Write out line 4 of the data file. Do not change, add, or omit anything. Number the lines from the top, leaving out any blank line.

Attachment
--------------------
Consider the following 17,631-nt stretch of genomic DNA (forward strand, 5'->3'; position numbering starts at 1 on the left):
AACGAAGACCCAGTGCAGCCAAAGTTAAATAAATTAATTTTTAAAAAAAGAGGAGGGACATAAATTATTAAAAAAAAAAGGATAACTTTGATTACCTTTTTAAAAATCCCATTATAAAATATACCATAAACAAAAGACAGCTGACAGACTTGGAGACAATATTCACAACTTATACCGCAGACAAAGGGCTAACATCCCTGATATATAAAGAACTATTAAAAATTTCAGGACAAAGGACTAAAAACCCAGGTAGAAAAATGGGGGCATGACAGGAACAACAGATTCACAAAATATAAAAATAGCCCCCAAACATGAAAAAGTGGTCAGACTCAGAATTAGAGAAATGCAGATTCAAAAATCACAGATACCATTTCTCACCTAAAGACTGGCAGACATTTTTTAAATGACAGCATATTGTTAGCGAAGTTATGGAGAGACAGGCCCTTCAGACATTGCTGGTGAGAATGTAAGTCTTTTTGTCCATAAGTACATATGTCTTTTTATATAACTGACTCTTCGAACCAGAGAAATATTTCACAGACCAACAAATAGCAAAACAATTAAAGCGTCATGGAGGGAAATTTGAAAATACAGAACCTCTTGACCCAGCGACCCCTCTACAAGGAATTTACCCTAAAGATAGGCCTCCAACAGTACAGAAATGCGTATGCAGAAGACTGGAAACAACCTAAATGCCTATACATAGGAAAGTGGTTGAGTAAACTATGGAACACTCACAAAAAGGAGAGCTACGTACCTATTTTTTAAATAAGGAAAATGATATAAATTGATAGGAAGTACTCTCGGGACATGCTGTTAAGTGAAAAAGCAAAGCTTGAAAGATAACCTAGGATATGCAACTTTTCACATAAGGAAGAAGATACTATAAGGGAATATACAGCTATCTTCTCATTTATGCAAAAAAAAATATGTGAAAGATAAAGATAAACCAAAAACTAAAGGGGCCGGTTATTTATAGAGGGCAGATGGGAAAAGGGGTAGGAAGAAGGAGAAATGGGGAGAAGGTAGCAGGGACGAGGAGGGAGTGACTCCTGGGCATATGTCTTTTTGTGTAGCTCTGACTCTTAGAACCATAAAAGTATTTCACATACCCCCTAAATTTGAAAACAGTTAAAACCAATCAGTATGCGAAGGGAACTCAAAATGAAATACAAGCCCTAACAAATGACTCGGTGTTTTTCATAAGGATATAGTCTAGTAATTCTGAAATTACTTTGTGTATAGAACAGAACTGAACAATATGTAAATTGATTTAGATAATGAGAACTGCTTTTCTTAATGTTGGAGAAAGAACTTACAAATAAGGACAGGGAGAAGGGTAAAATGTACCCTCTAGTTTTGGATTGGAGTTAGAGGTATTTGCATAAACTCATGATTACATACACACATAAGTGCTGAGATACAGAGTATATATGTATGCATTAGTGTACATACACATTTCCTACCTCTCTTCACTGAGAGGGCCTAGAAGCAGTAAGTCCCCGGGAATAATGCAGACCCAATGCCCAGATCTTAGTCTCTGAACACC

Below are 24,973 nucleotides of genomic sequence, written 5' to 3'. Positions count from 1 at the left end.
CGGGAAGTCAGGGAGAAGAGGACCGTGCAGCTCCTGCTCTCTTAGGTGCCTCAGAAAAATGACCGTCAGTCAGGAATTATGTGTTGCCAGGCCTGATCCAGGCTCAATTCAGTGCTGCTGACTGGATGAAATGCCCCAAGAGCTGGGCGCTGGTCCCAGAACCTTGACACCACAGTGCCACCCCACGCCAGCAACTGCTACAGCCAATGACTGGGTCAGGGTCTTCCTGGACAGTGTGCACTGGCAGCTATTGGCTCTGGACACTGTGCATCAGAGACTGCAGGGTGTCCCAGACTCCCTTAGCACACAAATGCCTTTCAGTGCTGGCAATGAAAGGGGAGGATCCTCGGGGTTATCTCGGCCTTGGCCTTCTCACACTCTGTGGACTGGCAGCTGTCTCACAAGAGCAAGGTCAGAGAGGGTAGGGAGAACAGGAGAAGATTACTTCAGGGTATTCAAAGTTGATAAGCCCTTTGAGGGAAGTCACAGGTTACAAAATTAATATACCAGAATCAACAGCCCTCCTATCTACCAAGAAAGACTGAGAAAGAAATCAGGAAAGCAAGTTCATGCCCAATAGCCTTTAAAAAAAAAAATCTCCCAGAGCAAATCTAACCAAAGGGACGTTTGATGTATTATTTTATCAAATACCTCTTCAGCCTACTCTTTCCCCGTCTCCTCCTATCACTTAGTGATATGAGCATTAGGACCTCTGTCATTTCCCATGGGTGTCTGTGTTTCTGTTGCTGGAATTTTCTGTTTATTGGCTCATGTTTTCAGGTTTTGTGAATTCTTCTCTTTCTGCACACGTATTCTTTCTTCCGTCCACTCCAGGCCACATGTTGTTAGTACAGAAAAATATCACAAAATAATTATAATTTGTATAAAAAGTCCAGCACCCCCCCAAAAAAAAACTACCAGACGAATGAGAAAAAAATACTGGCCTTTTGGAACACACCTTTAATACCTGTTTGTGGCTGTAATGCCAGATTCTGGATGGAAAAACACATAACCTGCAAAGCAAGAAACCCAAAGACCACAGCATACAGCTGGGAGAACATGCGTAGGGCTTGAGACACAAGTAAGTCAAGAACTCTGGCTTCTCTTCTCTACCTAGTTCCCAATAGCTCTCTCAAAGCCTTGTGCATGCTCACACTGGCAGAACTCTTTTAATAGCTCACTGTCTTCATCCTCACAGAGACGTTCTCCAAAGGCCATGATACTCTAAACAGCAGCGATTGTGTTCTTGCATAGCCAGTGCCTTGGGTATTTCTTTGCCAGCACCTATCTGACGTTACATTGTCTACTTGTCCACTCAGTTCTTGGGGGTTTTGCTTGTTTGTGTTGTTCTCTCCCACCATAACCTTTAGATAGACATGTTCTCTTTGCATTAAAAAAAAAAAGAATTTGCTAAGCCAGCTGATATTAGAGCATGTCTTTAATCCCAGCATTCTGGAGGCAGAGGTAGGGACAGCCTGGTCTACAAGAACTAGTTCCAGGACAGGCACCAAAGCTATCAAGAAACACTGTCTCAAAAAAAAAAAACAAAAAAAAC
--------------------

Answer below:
CGGGAAGTCAGGGAGAAGAGGACCGTGCAGCTCCTGCTCTCTTAGGTGCCTCAGAAAAATGACCGTCAGTCAGGAATTATGTGTTGCCAGGCCTGATCCAGGCTCAATTCAGTGCTGCTGACTGGATGAAATGCCCCAAGAGCTGGGCGCTGGTCCCAGAACCTTGACACCACAGTGCCACCCCACGCCAGCAACTGCTACAGCCAATGACTGGGTCAGGGTCTTCCTGGACAGTGTGCACTGGCAGCTATTGGCTCTGGACACTGTGCATCAGAGACTGCAGGGTGTCCCAGACTCCCTTAGCACACAAATGCCTTTCAGTGCTGGCAATGAAAGGGGAGGATCCTCGGGGTTATCTCGGCCTTGGCCTTCTCACACTCTGTGGACTGGCAGCTGTCTCACAAGAGCAAGGTCAGAGAGGGTAGGGAGAACAGGAGAAGATTACTTCAGGGTATTCAAAGTTGATAAGCCCTTTGAGGGAAGTCACAGGTTACAAAATTAATATACCAGAATCAACAGCCCTCCTATCTACCAAGAAAGACTGAGAAAGAAATCAGGAAAGCAAGTTCATGCCCAATAGCCTTTAAAAAAAAAAATCTCCCAGAGCAAATCTAACCAAAGGGACGTTTGATGTATTATTTTATCAAATACCTCTTCAGCCTACTCTTTCCCCGTCTCCTCCTATCACTTAGTGATATGAGCATTAGGACCTCTGTCATTTCCCATGGGTGTCTGTGTTTCTGTTGCTGGAATTTTCTGTTTATTGGCTCATGTTTTCAGGTTTTGTGAATTCTTCTCTTTCTGCACACGTATTCTTTCTTCCGTCCACTCCAGGCCACATGTTGTTAGTACAGAAAAATATCACAAAATAATTATAATTTGTATAAAAAGTCCAGCACCCCCCCAAAAAAAAACTACCAGACGAATGAGAAAAAAATACTGGCCTTTTGGAACACACCTTTAATACCTGTTTGTGGCTGTAATGCCAGATTCTGGATGGAAAAACACATAACCTGCAAAGCAAGAAACCCAAAGACCACAGCATACAGCTGGGAGAACATGCGTAGGGCTTGAGACACAAGTAAGTCAAGAACTCTGGCTTCTCTTCTCTACCTAGTTCCCAATAGCTCTCTCAAAGCCTTGTGCATGCTCACACTGGCAGAACTCTTTTAATAGCTCACTGTCTTCATCCTCACAGAGACGTTCTCCAAAGGCCATGATACTCTAAACAGCAGCGATTGTGTTCTTGCATAGCCAGTGCCTTGGGTATTTCTTTGCCAGCACCTATCTGACGTTACATTGTCTACTTGTCCACTCAGTTCTTGGGGGTTTTGCTTGTTTGTGTTGTTCTCTCCCACCATAACCTTTAGATAGACATGTTCTCTTTGCATTAAAAAAAAAAAGAATTTGCTAAGCCAGCTGATATTAGAGCATGTCTTTAATCCCAGCATTCTGGAGGCAGAGGTAGGGACAGCCTGGTCTACAAGAACTAGTTCCAGGACAGGCACCAAAGCTATCAAGAAACACTGTCTCAAAAAAAAAAAACAAAAAAAAC